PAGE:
Alterman is trying to compliment BDS and the CP. Most CP members were unaware of the actual situation in the USSR under Stalin in the 1940’s, considering the bad things to be anti-labor propaganda of the kind they were too familiar with. Consequently, most CP members were in fact devoted to democracy and left the CP in the mid-1950’s when it was exposed in Khrushchev’s “Secret speech.” Nonetheless, in the CP made a positive impact in advancing labor rights and civil rights, apart from its stance in foreign policy, and even that had the positive effect of lowering Cold War tensions.

    Alterman’s point must be that BDS supporters are devoted to Democracy and civil rights of people in the Holy Land, and that if BDS would turn out to hurt democracy, then BDS supporters would change their approach. Nonetheless, BDS is making a positive impact on the worldwide movement to integrate society in the Holy Land and has the positive effect of bringing attention to this important issue.

    Finally, in bringing up the McCarthy era, he must be suggesting that there is a sort of anti-civil rights McCarthyism being waged against BDS activists like that waged against Communists in the 1940’s. His point is that in the two cases liberal capitalists and liberal Zionists, respectively, were faced with the dilemma of whether to sympathize with the communists or to participate in the McCarthyist repression.

  15. clenchner on February 10, 2013, 11:42 am

    Alterman was a bit over the top. But coming from the choir at Mondoweiss, isn’t that a bit of the pot calling the kettle black?

    Where this post does a real service is recognizing that there is room for a fruitful debate over some of the thornier BDS related issues. Not the kind of debate where politically correct folks rally to defend the right line (yeah, that’s a well known part of “Stalinism”) but to create that wider space of democratic contestation where people might not agree all the time, but they see themselves as broadly in the same camp.

    That kind of Stalinist behavior is promoted by some liberals, who endorse the exclusion of JVP or BDS or whatnot, even if they also ident,ify the Israeli state as the primary guilty party at this stage of the conflict. And it is promoted by folks here, who are eager to draw those sharp, razor tipped lines designed to keep on the outside not only Zionists of all stripes, but even non, post, or anti-Zionists insufficiently doctrinaire. (cf the bile hurled at Chomsky, Finklestein, and even Sand.)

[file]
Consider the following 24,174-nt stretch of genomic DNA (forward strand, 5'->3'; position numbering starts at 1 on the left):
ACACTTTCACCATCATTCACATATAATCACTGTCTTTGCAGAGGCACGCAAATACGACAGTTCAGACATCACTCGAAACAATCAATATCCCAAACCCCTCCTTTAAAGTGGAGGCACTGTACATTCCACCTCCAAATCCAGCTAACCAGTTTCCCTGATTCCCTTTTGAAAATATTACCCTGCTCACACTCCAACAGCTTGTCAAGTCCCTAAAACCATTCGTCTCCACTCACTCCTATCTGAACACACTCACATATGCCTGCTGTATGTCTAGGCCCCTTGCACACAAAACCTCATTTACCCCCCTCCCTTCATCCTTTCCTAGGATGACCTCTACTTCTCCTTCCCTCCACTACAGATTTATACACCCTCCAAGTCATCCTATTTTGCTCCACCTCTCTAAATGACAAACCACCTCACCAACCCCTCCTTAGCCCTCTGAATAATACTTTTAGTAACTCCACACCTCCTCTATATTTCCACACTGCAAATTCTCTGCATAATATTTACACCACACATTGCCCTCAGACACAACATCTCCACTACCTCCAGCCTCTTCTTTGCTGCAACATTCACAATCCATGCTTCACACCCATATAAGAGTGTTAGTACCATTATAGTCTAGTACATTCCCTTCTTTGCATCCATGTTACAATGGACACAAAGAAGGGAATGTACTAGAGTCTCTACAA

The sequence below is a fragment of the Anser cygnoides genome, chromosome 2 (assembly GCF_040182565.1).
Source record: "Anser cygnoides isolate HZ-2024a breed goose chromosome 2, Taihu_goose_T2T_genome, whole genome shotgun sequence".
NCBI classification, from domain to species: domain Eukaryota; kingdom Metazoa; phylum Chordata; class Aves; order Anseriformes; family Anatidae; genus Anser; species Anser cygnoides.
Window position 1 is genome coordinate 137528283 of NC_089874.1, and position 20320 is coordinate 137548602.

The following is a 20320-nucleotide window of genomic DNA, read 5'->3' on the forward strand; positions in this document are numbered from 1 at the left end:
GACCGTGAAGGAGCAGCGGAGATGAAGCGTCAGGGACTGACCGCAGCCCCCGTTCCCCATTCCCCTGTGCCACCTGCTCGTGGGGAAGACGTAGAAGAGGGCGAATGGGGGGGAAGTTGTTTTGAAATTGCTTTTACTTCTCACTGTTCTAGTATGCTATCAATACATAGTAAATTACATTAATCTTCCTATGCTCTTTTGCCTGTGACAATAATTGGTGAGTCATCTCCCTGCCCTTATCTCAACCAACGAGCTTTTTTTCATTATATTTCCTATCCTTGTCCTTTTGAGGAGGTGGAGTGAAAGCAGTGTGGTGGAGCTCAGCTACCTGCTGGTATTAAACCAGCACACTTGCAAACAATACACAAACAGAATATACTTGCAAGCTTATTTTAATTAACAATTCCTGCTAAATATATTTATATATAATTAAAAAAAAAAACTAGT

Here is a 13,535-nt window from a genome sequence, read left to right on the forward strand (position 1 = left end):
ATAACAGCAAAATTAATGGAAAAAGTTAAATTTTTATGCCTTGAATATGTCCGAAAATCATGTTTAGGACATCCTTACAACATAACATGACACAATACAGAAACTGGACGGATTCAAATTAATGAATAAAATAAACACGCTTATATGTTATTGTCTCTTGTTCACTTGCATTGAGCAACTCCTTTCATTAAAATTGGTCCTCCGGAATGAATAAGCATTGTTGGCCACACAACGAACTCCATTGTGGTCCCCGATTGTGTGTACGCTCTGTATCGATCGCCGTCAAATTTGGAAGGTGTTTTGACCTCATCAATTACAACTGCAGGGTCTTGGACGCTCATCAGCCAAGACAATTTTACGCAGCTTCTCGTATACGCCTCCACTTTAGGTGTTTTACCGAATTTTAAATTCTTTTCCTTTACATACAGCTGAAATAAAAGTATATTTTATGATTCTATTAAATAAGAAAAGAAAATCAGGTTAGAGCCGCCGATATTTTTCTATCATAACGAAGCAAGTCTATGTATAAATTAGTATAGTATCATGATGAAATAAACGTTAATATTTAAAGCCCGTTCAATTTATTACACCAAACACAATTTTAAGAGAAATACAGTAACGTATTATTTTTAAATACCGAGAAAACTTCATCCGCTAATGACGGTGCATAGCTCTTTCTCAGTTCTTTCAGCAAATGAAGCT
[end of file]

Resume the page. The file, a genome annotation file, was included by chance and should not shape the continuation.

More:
The urgent and necessary cause of protecting Palestinians needs everyone who can contribute – even including some opponents of BDS.

    My circle of trust would include anyone who has ever participated in solidarity work in places like Bilin, AND those of similar opinions. That’s what a successful large tent looks like. The commentariat over here would likely happily reduce those numbers. Can you imagine the sneering condescension of Mooser or Avi to a hapless Meretz supporter on the way back from inhaling teargas on a Friday?

    Alterman could have done a better job with his thesis if he had used the comment section at EI and here to make his point. It often feels like the peanut gallery at a Moscow show trial.

    • Donald on February 10, 2013, 1:52 pm

      I could quibble a bit, but I mostly agree with you here. We need a broader tent.

    • MRW on February 10, 2013, 2:31 pm


      What makes you think your ‘circle of trust’ is anything anyone here would trust in?

    • tree on February 10, 2013, 7:57 pm

      My circle of trust would include anyone who has ever participated in solidarity work in places like Bilin, AND those of similar opinions.

      Are you saying that Alterman has done any of these things? Because if you are then you are way off base.

      Newclench, if you really are looking for a “bigger tent” it might help your cause if you wouldn’t use nearly every comment you make here to lambast other posters as Stalinists, or the like. My impression from your continuing comments is that you would like nothing better than to “reduce the numbers” in the “big tent” as long as those excluded are those you disagree with.

      • clenchner on February 11, 2013, 7:48 am

        tree, I think the passionate fringe of toxic, bile spewing solidarity activists play a dual role that is rarely addressed. The guard the flame, but they also keep others away.
        Complaining about my complaining here brings to mind the old joke, where one person shouts angrily “I am not being defensive! Stop picking on me!”
        That said, it’s much better to address the sin as opposed to the sinner. Good point.

  16. Les on February 10, 2013, 12:40 pm

    Saturday Night Live’s coverage of the Hagel hearings, though unaired, is too good to miss

    [hulu id=455138]